April 30, 2011
UFC 129 set an attendance record with 55, 724 in attendance Saturday night in Toronto. The gate totaled $12.1 million ($11.5 million Canadian) according to MMA Junkie.
The records shattered the previous marks of 23,152 (UFC 124) $5,397,300 (UFC 66).
In addition, record bonuses were given to fighters tonight as the Submission, KO and Fight of the Night winners received $129,000 each (in honor of UFC 129 I suppose). A total of $516,000 of bonuses were handed out.
MMA Weekly reports the bonuses as follows:
Fight of the Night: Mark Hominick vs. Jose Aldo
Submission of the Night: Pablo Garza for his triangle choke of Yves Jabouin.
Knockout of the Night: Lyoto Machida for his crane kick on Randy Couture.
We will have more on the big night in Payout Perspective.
April 30, 2011
Dana White expressed concern over the UFC’s decision to move up the PPV time for the biggest event in the company’s history. The move, announced in March, was done to accommodate the East Coast markets so that audiences would not have to stay up until 1am.
Although a calculated risk White believes it was the right move. Yet, he is not sure that everyone knows that the PPV has moved up one hour.
Via MMA Junkie:
…White is concerned word hasn’t made it throughout the MMA community, which could have a major impact on PPV sales for this weekend’s event. “It’s the most dangerous thing we’ve ever done,” White said. “It’s scary as hell for me.”
While the UFC has blanketed cable television with commercials and its UFC Countdown and UFC Primetime episodes leading up to today’s event, there still may be those accustomed to the 7pm start time. It may have been nice to have started the new time one or two PPVs earlier so fans would get used to the change. Still, the new time will probably garner more East Coast audiences. As I’ve argued for the west coast, it will be hard to tune into the earlier fights on Facebook and Spike since they are mid-afternoon. But, most people should be able to tune in (or at least DVR) for the PPV tonight. One thing to look at tonight is the ratings for Spike TV’s prelim fights to see if the move up an hour hurts its viewership.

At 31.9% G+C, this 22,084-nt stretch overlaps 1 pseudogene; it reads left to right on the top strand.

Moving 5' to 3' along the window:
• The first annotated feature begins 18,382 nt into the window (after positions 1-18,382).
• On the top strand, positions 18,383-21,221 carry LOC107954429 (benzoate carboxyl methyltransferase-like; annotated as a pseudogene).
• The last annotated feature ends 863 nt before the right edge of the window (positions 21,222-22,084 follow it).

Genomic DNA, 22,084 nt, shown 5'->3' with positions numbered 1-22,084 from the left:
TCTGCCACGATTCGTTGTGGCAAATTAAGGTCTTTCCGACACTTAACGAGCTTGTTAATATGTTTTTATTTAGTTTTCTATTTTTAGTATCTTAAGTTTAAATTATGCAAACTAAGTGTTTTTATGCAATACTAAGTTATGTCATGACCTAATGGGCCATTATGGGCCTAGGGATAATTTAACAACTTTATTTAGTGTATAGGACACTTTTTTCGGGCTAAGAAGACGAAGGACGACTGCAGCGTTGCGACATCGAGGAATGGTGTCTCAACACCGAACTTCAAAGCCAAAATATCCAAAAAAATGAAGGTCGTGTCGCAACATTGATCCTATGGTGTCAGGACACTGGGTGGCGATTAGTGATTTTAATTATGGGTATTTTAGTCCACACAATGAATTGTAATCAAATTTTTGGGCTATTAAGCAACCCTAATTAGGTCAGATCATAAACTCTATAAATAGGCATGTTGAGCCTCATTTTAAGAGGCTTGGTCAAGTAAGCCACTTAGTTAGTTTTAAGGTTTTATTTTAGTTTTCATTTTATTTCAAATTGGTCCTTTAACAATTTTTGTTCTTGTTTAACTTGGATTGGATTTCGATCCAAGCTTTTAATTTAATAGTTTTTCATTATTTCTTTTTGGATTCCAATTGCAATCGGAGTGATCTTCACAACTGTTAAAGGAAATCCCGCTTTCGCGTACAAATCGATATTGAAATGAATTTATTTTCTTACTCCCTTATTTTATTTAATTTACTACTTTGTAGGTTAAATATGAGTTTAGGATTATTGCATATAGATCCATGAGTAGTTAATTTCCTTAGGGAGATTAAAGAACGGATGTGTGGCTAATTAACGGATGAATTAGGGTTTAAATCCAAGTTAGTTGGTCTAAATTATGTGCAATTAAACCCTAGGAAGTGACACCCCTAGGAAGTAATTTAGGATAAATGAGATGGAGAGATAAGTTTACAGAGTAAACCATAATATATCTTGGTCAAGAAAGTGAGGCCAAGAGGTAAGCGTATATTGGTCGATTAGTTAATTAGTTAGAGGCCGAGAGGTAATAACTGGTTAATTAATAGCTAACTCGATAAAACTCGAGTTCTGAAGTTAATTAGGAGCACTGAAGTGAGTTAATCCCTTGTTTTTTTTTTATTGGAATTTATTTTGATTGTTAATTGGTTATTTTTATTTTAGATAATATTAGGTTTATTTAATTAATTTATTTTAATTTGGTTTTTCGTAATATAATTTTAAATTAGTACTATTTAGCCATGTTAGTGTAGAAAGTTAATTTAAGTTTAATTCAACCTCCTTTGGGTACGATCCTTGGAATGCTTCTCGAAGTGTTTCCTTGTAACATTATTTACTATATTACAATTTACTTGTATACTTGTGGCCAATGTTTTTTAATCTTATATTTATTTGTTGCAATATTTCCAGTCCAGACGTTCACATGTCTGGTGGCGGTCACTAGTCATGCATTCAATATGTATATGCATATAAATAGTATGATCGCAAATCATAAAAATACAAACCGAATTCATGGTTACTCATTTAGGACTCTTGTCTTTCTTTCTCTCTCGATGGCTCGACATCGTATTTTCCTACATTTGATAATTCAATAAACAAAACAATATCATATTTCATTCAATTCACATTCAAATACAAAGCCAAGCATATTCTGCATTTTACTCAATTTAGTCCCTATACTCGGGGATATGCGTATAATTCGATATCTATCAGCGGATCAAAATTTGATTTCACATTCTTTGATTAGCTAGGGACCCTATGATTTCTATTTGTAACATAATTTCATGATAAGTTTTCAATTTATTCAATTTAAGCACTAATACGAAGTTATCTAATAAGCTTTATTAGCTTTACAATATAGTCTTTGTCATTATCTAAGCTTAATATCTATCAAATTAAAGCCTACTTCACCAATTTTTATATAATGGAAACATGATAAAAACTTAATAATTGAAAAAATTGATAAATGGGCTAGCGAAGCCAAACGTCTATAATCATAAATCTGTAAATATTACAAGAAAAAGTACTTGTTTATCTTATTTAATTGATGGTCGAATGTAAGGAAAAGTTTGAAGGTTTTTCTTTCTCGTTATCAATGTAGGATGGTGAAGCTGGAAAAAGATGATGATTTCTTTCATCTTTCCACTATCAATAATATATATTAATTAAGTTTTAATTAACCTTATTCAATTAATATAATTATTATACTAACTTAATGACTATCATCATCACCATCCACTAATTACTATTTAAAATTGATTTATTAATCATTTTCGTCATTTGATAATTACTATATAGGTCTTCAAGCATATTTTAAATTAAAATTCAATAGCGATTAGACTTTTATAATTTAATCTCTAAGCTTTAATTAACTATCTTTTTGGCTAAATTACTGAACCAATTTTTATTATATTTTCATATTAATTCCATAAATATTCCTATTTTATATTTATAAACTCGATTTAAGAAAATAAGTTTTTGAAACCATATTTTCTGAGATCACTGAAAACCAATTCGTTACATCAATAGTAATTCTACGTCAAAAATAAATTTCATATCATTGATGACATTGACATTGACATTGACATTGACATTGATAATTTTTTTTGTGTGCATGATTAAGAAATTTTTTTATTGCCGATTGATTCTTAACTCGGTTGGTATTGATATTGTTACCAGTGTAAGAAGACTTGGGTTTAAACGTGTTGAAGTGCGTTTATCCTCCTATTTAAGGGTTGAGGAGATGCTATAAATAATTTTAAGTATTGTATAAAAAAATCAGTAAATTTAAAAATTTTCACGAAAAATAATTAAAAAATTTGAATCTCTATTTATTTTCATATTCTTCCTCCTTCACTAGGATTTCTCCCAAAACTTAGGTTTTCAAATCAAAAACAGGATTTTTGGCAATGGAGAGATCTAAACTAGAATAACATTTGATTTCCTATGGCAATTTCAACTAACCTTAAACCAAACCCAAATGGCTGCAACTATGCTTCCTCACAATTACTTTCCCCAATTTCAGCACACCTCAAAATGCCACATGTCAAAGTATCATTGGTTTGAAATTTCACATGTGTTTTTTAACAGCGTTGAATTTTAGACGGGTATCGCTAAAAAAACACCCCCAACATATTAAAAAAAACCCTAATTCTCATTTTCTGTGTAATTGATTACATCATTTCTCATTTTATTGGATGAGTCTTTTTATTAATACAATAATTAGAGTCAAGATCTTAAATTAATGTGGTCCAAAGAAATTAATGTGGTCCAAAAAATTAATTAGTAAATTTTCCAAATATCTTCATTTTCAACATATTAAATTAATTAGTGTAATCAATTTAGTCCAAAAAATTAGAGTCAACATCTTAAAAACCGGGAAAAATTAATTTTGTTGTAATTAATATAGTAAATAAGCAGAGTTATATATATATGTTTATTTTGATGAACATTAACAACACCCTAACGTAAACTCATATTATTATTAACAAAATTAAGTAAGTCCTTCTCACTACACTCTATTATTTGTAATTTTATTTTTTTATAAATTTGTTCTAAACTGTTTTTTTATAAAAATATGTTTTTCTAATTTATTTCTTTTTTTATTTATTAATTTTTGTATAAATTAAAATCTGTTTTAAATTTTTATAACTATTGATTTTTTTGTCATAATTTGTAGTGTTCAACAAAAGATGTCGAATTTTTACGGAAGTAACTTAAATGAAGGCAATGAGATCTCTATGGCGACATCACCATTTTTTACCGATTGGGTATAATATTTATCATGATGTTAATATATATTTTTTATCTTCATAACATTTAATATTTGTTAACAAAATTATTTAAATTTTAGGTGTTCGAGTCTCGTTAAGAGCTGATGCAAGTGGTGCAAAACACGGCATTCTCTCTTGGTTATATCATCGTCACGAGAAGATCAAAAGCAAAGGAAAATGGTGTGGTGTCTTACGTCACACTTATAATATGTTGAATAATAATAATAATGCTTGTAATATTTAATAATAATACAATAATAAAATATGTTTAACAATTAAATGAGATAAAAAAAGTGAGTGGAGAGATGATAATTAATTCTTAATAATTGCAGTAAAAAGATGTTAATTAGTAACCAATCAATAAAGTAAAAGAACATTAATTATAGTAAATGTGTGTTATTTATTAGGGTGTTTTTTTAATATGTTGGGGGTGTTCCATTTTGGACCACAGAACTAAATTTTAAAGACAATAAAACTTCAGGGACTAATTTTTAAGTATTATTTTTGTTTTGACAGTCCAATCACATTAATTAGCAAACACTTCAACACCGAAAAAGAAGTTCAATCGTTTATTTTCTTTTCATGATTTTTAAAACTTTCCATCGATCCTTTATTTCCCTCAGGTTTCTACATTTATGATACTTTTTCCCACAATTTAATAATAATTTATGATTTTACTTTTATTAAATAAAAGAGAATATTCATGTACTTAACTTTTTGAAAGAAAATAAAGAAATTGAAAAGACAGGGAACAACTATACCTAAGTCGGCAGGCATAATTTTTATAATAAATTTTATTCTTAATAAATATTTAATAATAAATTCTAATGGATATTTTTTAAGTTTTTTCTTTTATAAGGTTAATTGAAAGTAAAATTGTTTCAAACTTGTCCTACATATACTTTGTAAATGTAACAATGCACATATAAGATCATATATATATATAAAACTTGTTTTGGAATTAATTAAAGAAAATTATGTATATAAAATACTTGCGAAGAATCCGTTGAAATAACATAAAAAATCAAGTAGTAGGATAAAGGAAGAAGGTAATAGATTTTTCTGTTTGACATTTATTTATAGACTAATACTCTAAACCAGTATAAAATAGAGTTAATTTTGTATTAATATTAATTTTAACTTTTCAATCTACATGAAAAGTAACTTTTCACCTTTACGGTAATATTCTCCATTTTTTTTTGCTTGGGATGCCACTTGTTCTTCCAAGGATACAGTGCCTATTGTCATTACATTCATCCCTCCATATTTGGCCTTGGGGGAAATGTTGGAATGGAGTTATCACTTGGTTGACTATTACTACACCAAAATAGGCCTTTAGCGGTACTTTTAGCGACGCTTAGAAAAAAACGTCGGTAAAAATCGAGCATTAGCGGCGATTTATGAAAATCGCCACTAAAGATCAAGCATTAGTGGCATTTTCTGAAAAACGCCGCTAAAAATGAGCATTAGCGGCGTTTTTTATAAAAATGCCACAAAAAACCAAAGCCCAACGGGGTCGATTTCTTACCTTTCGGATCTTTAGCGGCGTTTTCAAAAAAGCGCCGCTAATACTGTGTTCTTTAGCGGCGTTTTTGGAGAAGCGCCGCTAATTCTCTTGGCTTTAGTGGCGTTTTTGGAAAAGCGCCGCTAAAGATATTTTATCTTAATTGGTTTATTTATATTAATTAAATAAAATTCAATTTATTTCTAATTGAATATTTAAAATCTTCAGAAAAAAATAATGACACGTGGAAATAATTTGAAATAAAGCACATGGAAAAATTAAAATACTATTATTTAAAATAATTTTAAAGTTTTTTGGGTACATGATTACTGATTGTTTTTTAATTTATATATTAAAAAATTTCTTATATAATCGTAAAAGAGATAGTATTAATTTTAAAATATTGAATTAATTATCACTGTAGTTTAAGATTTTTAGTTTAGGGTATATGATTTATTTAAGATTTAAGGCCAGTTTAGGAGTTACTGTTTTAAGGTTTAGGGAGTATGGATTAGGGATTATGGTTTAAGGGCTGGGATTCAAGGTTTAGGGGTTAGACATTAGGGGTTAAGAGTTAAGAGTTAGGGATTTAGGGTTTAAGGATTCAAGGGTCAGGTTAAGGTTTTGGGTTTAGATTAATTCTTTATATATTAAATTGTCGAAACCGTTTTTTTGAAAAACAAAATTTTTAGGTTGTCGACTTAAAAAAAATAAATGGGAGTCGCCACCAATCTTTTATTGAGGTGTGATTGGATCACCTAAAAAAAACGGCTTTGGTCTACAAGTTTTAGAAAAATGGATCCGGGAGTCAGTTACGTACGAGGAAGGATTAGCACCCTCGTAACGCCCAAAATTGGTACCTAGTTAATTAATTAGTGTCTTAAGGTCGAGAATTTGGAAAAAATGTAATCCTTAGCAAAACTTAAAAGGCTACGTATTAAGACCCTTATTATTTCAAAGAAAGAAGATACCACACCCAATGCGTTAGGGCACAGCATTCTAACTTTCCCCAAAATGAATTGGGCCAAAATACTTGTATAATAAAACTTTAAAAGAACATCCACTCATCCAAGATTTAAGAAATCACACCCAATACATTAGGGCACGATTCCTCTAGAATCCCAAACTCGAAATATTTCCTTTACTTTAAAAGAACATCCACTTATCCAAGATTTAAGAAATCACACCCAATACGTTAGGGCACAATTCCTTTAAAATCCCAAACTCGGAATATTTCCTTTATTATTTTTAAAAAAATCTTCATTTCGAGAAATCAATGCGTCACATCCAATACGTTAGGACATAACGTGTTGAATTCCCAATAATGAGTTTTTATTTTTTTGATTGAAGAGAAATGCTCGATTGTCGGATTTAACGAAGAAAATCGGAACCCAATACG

Enjoy the fights!
April 29, 2011
MMA Elite rolled out its new sports drink to the masses at the UFC Fan Expo in Toronto on Friday. The fighting and lifestyle brand believed that the sports drink was a “natural progression” for the growth of its brand.
Via press release:
MMA Elite® has secured a licensing deal with Sirius MMA, Inc., a group founded by Bryan Lindsey, a Las Vegas based entrepreneur, and James Akers and the team at Wit Beverage (WBC), to market and distribute a naturally flavored sports drink in North America. Lindsey was first introduced to UBM in February 2010 and has since generated numerous distribution deals with UBM across a broad range of consumer products, for both domestic and international markets.
Lindsey states, “This is an opportunity to bring a naturally flavored sports drink with ‘No High Fructose Corn Syrup’ to a growing worldwide audience and to the professional athletes of the fastest growing sport in the world. Sirius MMA and WBC feels this will be a lucrative deal with a global reach and is proud to be associated with MMA Elite®, the largest MMA lifestyle brand in the world.”
“UBM realized that entering into this product category was a natural progression for the growth of MMA Elite® as a lifestyle brand while remaining solidly intact with its core fan base and the athletes themselves. Considerable time and effort has been put into the drink profile so that MMA Elite® is able to offer a unique alternative to the products currently available”, said Steven Jolna, president, UBM.